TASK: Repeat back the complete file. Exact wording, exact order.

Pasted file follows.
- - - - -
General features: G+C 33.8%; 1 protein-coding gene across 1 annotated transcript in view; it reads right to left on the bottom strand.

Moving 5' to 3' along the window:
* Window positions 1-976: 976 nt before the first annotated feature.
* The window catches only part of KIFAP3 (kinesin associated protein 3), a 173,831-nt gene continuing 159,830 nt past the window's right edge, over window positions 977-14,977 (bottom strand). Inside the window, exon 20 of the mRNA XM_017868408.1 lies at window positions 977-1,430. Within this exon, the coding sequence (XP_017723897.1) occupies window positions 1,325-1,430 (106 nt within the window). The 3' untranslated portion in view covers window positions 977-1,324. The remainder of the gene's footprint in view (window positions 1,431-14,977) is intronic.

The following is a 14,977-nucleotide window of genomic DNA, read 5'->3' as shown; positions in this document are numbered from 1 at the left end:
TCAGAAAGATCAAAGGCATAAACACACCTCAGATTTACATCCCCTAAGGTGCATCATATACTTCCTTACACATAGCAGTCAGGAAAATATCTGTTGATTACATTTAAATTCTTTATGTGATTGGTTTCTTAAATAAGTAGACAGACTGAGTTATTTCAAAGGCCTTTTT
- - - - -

General features: G+C 33.8%; 1 protein-coding gene across 1 annotated transcript in view; it reads right to left on the bottom strand.

Moving 5' to 3' along the window:
* Window positions 1-976: 976 nt before the first annotated feature.
* The window catches only part of KIFAP3 (kinesin associated protein 3), a 173,831-nt gene continuing 159,830 nt past the window's right edge, over window positions 977-14,977 (bottom strand). Inside the window, exon 20 of the mRNA XM_017868408.1 lies at window positions 977-1,430. Within this exon, the coding sequence (XP_017723897.1) occupies window positions 1,325-1,430 (106 nt within the window). The 3' untranslated portion in view covers window positions 977-1,324. The remainder of the gene's footprint in view (window positions 1,431-14,977) is intronic.

The following is a 14,977-nucleotide window of genomic DNA, read 5'->3' as shown; positions in this document are numbered from 1 at the left end:
TCAGAAAGATCAAAGGCATAAACACACCTCAGATTTACATCCCCTAAGGTGCATCATATACTTCCTTACACATAGCAGTCAGGAAAATATCTGTTGATTACATTTAAATTCTTTATGTGATTGGTTTCTTAAATAAGTAGACAGACTGAGTTATTTCAAAGGCCTTTTT